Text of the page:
Wandering around the new free art exhibition in the space vacated by the library’s move to Storyhouse, my first thought was “am I actually in Chester?” This high quality exhibition featuring well known artists including Roy Lichtenstein and Andy Warhol, is the result of the hard work of Chester Visual Arts. Founded by husband and wife team Cynthia and Ian Short, CVA has brought many key players in the city together including the University , the Cathedral and Grosvenor, with the long term aim of giving the Chester the permanent public art gallery it deserves.
Ian Short is a former corporate lawyer who with Cynthia, an ex New Yorker who has lived in Chester for 17 years, now run AielloShort , an art and urban regeneration company.” We got involved in the Arts because I was on the board of the Bluecoat in Liverpool” says Ian. “I sponsored at The Tate in the 90s so I know a lot about the art in Liverpool and I know a lot about London. Cynthia opened an Illustration gallery in New York as well. We founded a small group in 2010 and we met every month and talked culture. We found out what Chester was all about and we started to put things together. Having come from other parts of the world we knew that Chester was poor on the visual arts, we knew the theatre was coming, but we decided to do something about it. There had been consultancies done, sitting on the shelf and nothing was being done about it. “
Chester Visual Arts was formed when representatives from the Grosvenor, the Cathedral and the University and others came together. The project has been entirely private sector driven with all funds coming from the Board members and their institutions. “All through last year we were planning all this and in January we formed the company. Ian particularly praises the university and professor Neil Grant for help setting up the exhibition as well as working on graphics, website design and secretarial support. Chester’s hosting of the exhibition came about due to Cynthia and Ian’s acquaintance with Cathy Putz, head of international touring exhibitions at the Victoria and Albert museum where all the pieces are on loan from.
“Pop art is a response to the banalities of American consumer culture. It was all about changing the attitude of people towards aspects of American culture like fast food, the artists used graphics and things from commercial life. They were reacting to the commercial attitudes that were developing in the 60s. A lot of these works are on paper and they weren’t meant to be works of art. Here in Chester we have this incredible collection which the V and A have put together. There is a mixture of art from the late 50s to the 70s and we also have living artists, including Julian Opie and Damien Hirst” says Cynthia.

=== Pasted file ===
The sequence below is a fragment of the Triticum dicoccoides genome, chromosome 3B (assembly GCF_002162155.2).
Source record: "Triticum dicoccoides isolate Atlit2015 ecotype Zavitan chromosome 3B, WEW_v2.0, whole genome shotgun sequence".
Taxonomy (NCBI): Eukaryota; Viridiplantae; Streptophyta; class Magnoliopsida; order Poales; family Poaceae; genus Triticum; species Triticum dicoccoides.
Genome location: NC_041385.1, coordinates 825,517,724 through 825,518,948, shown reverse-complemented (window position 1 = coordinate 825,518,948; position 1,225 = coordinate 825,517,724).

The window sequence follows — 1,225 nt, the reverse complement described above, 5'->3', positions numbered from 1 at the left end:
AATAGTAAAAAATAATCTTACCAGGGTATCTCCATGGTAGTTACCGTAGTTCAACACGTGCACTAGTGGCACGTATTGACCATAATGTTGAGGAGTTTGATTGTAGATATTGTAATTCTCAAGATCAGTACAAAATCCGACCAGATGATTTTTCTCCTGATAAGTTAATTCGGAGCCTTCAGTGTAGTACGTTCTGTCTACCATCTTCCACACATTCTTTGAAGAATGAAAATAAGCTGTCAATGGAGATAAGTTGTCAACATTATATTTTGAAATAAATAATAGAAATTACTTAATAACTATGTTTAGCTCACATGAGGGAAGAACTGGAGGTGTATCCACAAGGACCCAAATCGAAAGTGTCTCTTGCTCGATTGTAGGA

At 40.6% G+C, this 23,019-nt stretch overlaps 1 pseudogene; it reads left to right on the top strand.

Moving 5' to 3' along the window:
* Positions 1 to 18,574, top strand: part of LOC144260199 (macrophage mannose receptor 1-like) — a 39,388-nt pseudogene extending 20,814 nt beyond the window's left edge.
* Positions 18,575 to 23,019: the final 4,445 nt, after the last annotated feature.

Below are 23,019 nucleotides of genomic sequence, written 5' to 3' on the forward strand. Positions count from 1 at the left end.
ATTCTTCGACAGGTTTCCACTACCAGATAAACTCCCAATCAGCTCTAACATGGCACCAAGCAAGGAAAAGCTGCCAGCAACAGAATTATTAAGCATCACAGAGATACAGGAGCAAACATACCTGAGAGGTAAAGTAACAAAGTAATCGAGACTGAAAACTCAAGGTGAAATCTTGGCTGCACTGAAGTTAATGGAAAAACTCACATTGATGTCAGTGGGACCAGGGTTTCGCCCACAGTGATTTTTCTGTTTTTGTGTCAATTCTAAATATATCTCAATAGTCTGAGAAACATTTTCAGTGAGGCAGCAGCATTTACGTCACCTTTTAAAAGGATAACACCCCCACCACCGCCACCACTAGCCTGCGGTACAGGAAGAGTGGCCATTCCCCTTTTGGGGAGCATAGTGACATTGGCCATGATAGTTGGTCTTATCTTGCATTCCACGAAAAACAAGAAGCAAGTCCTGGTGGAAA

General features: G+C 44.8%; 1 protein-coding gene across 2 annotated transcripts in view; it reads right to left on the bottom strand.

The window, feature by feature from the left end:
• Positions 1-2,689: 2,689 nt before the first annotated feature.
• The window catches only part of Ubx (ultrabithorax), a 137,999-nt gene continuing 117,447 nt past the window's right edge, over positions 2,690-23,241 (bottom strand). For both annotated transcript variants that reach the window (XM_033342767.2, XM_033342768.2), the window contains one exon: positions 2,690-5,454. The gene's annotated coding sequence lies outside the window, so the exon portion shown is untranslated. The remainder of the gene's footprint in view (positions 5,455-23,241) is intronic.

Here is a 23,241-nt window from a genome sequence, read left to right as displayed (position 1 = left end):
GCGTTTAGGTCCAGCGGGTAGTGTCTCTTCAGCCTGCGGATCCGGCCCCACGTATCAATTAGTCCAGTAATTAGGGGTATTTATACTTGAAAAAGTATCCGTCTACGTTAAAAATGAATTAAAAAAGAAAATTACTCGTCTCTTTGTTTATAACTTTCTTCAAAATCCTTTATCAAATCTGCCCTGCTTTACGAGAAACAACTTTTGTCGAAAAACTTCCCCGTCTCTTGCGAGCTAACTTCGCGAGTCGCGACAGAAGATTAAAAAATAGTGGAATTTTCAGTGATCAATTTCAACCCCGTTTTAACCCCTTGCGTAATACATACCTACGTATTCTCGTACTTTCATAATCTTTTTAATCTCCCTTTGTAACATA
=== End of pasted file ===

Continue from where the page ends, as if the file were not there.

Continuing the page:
The exhibition perfectly compliments the cultural resurgence of the Northgate , including the huge impact made by Storyhouse and the Cathedral’s Ark exhibition which features many renowned sculptors. Walking around the former library and admiring the fantastic collection leaves a tinge of sadness that the display is only temporary with the building set aside for 2 restaurants as part of the Northgate development. The exhibition is free to visit and has so far attracted 2000 visitors in 6 days.
Of the long process to bring the project to fruition Ian says that “this is our leap of faith. From this we need to go out and get money. We earmarked this building 4 years ago but we only got possession 4 or 5 weeks ago. Our ultimate ambition is a gallery for the city but we have to find some short term space to bring this stuff up. We know between us we can bring exhibitions up. There’s a lot of old buildings that aren’t fit for purpose..”
Cynthia comments that “to raise the big money we have to show there’s an audience for it. A bit like how Chester Performs did , starting with theatre in the park and they grew and they grew. It’s hard because we have made the decision not to charge, this exhibition usually goes for about 6 pounds.. we thought “let’s see what the appetite is and go from there.” There are a lot of artists that want exhibition space. A lot of people outside the city have collections and art interests but they don’t come here.” She says that many ideas are being discussed for the future including a temporary pavilion or possibly taking up one of the buildings in the recently reopened Castle. “Anything is possible.. its just galvanising and getting a track record of trust…
“If you’re doing something positive and you don’t let people down, and you’re just straight , it takes time but you get there. You just keep at it! Ian doesn’t give up. There are failures but you pick yourself up and keep going.”
Perhaps in a few years we will be able to say: “meet me at the art gallery” and Chester’s already blossoming culture will be cemented with a prominent position in the visual arts.
Pop Art in Print is open on Northgate street Tuesday to Sunday 10 til 5. The exhibition runs until the 22nd October.
With thanks to Rachel and Seren O Kelly, Ian and Cynthia Short